Chris Dean “Speaking in Tongues”

Krause Gallery

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“Meaningless, meaningless, everything is meaningless.” - Ecclesiastes

Krause Gallery presents “Speaking in Tongues” where Chris Dean will return to New York City for his solo exhibition at Krause Gallery.
Dean’s new series comes from his belief that we are able to communicate in sophisticated ways because we give meaning to marks, sounds and gestures, something perhaps unique in the universe. Tis way of abstracting the world is the backbone of everything we might list as an accomplishment and the main thing that separates us from other creatures. Its a powerful asset but comes at a cost, primarily that our world exists as symbols and we give value only to things assigned meaning. Meaning says, “Tis means Tat,” pointing away from the raw thing before us, from experience, to an invention of our intellect. Te curse of meaning is that always takes us away from Tis.

Speaking in Tongues is a viewer-centric body of work using the lenticular medium as a vehicle into experience. Te optical properties of the work present unplanned vignettes to the viewer through the cross talk of multiple layers of sequenced images. What is seen is a partnership between the work and the person and changes idiosyncratically with the viewer’s movements. Recognizable forms pollinate with their neighbors making new images that are unique to the moment of observation. Experience takes precedence over meaning and the raw thing is the focus.

Te series draws on the ideas of the Freakout, a concept of 1960s psychedelic culture where moments of art and music were engineered to channel perception in new directions. Tis involved over-saturating the senses with unfamiliar stimuli and encouraged a particular preconditioned state of mind. While I assume more ordinary circumstances the idea of providing a well saturated environment that rewards experiential participation is the same.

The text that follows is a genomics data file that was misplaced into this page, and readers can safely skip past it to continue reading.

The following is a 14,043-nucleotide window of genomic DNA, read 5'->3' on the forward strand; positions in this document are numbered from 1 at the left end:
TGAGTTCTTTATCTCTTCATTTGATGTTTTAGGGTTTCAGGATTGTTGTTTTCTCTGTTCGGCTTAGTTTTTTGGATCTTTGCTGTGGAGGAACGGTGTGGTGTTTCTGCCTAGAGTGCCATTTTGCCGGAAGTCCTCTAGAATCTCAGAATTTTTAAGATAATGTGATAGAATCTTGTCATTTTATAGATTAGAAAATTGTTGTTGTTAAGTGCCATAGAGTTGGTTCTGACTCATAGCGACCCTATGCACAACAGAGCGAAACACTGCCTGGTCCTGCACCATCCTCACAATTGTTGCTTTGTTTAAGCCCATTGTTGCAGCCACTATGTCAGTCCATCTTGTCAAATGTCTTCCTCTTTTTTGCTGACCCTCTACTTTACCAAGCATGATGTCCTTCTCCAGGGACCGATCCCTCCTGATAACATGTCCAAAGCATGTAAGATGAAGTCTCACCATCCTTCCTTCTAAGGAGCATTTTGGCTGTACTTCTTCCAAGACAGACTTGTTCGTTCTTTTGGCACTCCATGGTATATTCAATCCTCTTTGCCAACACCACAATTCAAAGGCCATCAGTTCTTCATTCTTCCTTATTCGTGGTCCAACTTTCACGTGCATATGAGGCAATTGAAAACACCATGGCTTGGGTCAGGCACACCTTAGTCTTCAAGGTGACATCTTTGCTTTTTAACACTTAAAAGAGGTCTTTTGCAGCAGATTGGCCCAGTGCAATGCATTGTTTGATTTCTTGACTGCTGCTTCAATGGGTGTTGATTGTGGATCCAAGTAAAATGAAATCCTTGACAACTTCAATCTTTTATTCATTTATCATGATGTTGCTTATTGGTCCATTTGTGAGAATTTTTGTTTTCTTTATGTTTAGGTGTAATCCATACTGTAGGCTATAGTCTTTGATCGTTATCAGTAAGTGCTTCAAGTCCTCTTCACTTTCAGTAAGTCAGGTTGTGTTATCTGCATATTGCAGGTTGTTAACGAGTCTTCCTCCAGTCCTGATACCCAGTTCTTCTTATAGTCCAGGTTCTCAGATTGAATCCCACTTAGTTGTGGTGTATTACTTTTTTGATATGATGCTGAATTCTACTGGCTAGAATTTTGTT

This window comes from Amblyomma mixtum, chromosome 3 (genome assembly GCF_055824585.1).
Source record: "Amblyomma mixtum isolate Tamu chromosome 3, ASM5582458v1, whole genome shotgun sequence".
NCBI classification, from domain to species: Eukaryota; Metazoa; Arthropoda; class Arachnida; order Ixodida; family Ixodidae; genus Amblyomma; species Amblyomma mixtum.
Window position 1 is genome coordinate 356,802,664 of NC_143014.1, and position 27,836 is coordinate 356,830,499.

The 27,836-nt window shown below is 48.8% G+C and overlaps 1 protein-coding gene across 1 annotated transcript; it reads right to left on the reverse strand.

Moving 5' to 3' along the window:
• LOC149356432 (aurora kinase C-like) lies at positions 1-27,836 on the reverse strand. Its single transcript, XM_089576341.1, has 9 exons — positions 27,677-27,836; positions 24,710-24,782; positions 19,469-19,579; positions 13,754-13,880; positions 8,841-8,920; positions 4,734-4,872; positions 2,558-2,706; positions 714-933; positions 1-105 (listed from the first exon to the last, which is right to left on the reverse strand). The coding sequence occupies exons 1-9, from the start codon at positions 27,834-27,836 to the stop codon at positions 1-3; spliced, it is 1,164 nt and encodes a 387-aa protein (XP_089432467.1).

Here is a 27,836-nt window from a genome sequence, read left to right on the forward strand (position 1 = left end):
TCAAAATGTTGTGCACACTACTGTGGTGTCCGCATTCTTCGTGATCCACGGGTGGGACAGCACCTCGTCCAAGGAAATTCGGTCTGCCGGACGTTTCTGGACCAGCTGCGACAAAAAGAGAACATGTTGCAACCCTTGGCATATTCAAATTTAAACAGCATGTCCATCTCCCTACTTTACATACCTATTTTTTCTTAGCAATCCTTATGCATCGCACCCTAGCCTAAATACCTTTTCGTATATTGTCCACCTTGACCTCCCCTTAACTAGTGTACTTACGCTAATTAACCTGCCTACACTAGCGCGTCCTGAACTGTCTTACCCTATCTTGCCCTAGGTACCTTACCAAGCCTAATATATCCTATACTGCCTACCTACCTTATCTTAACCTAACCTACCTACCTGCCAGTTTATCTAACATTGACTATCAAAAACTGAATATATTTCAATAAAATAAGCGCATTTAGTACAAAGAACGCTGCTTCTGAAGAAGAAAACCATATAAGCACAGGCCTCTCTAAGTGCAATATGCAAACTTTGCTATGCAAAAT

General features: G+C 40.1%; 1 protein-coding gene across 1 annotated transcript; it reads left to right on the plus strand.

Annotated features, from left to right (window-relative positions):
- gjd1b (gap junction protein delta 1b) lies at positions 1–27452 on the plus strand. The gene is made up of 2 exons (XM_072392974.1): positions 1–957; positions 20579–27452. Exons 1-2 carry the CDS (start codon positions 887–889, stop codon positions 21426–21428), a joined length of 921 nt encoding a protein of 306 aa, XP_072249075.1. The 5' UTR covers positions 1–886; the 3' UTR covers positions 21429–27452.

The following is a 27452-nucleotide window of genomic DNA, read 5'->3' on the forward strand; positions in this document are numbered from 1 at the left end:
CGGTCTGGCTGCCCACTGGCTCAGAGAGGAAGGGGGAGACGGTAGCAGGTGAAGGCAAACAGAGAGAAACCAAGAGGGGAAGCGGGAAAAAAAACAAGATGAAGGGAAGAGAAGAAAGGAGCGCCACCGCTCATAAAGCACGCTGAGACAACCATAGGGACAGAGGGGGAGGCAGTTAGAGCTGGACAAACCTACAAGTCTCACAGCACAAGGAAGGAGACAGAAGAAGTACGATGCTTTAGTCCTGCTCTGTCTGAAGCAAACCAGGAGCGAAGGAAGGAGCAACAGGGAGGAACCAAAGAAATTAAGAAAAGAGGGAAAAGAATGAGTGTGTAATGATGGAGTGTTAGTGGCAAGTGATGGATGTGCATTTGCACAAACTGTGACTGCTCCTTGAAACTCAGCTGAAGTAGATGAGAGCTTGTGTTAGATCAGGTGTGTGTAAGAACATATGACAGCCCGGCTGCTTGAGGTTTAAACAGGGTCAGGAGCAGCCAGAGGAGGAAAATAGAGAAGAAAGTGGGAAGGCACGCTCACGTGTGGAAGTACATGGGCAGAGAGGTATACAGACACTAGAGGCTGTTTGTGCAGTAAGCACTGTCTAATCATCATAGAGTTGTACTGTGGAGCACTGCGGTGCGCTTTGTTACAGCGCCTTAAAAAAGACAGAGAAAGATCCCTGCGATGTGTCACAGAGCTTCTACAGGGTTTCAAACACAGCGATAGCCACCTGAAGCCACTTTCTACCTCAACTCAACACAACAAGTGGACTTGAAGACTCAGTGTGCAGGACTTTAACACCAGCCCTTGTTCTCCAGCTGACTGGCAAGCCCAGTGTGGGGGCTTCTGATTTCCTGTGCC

Lenticular is a process that pairs carefully constructed imagery with sheets of optical plastic engraved with fne lenses. It delivers efects similar to those of holography including a simulated sense of depth and motion. It was popularized in the 1940’s and used primarily in novelty and commercial products with only a handful of artists developing bodies of work around it early on. It has seen a resurgence of use with the rise in high resolution printing and has a growing base of contemporary artists interested in its unique interactive capacities.



from June 21, 2015 to July 12, 2015

Opening Reception on 2015-06-20 from 14:00 to 17:00


Chris Dean

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